Agustín Vicente Zamorano (1798 – 1842), was a printer, soldier,
and provisional Mexican Governor of Alta California.
Agustín Zamorano was born in Spanish Florida to
Spanish parents within the Spanish colonial Viceroyalty of New Spain. He
entered the newly independent Mexican army May 1,
1821 as a cadet, where he served in Mexico.
He then came north in 1825 to the Mexican territory of Alta California, as
Secretary of State to Governor José María Echeandía. He served
until 1831, during which he would create and print official letterhead, using
woodblocks and type, without a printing press.
In February 1827 Zamorano married María Luisa Argüello, daughter of
Santiago Argüello, in a noted double wedding in San
Diego. His children were Dolores, Luis, Gonzalo, Guadalupe, Josefa,
Agustín, and Eulalia.
Zamorano participated in the 1831 Mexican Revolution, heading a
group of rebels in Monterey, including a number of foreign residents,
as Captain of the Monterey Company.
When Governor Manuel Victoria was exiled from California in January 1832, in
the face of revolution from stopping the Mexican government's secularization the Alta
California missions and redistribution of the land holdings as land grant
ranchos Echeandía remained acting governor until an assembly met in Pueblo de
Los Angeles. Pío Pico was chosen governor according to the Plan of San Diego, but officials in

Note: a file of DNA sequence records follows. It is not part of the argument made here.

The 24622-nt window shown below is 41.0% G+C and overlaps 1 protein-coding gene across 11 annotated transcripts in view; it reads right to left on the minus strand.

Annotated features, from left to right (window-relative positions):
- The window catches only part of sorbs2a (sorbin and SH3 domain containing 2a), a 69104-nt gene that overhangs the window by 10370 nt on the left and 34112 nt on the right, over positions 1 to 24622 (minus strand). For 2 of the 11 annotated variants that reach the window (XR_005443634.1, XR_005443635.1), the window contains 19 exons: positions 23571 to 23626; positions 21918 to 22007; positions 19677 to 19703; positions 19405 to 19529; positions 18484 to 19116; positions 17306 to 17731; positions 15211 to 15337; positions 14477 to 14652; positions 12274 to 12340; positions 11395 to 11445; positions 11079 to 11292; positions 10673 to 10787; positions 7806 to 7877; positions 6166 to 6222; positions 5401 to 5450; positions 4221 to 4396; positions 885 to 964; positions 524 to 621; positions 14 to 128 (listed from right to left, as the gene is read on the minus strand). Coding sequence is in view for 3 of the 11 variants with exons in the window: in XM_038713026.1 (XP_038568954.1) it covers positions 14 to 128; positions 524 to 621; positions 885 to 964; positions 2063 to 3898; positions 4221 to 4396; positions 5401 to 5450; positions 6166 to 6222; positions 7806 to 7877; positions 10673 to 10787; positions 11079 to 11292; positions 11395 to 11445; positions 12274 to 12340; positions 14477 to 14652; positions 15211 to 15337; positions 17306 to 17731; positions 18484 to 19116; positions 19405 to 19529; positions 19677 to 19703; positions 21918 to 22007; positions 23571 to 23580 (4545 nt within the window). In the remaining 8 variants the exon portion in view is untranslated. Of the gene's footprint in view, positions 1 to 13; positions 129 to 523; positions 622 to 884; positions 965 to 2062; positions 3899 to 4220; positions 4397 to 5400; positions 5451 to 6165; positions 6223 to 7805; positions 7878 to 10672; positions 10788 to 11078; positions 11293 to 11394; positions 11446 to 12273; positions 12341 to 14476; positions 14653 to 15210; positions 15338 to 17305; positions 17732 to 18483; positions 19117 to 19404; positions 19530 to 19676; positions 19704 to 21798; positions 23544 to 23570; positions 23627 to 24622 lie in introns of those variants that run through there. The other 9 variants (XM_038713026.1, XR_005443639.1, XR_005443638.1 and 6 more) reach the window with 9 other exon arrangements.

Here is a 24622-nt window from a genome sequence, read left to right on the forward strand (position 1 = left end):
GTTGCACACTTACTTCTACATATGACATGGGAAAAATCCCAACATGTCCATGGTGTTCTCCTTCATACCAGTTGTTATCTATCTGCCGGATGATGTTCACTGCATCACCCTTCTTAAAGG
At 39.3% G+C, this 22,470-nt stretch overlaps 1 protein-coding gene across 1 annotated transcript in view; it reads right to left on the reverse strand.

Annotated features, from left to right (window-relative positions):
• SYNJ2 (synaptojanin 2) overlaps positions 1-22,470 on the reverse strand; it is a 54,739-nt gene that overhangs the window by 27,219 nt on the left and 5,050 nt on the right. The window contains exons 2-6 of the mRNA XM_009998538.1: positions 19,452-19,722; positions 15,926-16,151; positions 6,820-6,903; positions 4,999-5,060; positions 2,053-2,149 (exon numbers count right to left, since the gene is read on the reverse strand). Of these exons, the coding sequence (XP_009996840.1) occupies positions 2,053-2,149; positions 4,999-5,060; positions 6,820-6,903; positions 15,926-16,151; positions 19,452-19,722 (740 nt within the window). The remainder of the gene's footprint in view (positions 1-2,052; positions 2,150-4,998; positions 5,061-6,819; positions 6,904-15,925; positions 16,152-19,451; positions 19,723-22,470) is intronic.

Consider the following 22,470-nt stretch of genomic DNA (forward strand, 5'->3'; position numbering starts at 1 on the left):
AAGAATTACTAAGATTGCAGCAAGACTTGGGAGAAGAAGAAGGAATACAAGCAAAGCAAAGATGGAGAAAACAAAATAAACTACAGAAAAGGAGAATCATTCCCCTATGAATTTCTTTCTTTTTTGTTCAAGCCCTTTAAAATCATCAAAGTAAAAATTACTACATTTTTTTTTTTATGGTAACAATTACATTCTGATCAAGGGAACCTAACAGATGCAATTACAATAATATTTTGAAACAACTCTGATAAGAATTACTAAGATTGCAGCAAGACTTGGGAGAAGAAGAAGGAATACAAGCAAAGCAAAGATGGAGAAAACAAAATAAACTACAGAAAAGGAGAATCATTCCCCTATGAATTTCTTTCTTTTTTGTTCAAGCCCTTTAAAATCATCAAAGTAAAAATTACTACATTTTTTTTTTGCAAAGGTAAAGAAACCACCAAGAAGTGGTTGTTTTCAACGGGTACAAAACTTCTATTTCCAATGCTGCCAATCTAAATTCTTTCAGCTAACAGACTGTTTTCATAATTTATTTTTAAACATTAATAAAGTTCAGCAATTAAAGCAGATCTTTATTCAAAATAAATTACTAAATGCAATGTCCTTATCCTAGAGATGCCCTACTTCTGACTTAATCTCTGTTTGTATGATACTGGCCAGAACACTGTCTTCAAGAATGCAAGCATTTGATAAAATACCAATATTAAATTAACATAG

Los Angeles refused to recognize him.
Zamorano proceeded to lead a rebellion in northern Alta California, and acting as governor
there, with Encheadía acting as governor in southern Alta California.
During January 31, 1832 – January 15, 1833, Zamorano served as provisional Governor of Alta
California at Monterey in the north, with José María de Echeandía serving at Pueblo de
Los Angeles in the south. When Governor José Figueroa arrived in 1833, Zamorano returned to his
former duties as commandant.
Zamorano is most noted for being the first person to bring a printing press to California, a wood-
frame Ramage press purchased in Boston. He set up a print shop in Monterey in the summer of 1834
and published the first books in California. As secretary to the Mexican Governor, he printed
early proclamations of Mexican governors.
The first items issued were a sixteen-page Reglamento (1834) and about a
half-dozen broadsides and sheets.
The first book printed was Manifiesto a la Republica Mejicana in 1835. The
Manifesto granted amnesty to the people of Alta California after the recent rebellion.
He also offered to provide "equitable prices with gentlemen who may wish to
establish any periodical," but nobody took up his offer. In total, he printed eleven
broadsides, six books, six miscellaneous works, and numerous letterheads.
The first newspaper wasn't printed until U.S. Commodore Robert F. Stockton
found Zamorano's old press and Walter Colton, chaplain of the U.S. frigate Congress
and former editor of the Philadelphia North American started the Monterey Californian.
Capt. Zamorano was the last appointed Commandant of the Presidio of San Diego during
1835-1840, but never assumed command. He was in San Diego in that period only during 1837-1838.
Agustín Zamorano left Alta California in 1838, later returning to San Diego in 1842, and died that year.
The Zamorano Club was formed in 1928 by a group of California book collectors,
printers and librarians in honor of Agustín Zamorano.
In 1986, Zamorano Fine Arts Academy, an Elementary School in Southeastern
San Diego was named in his honor.
In 2012, Agustin Vicente Zamorano descendant, Celeste Montalvo created a
Facebook page for descendants to post family pictures and share their history.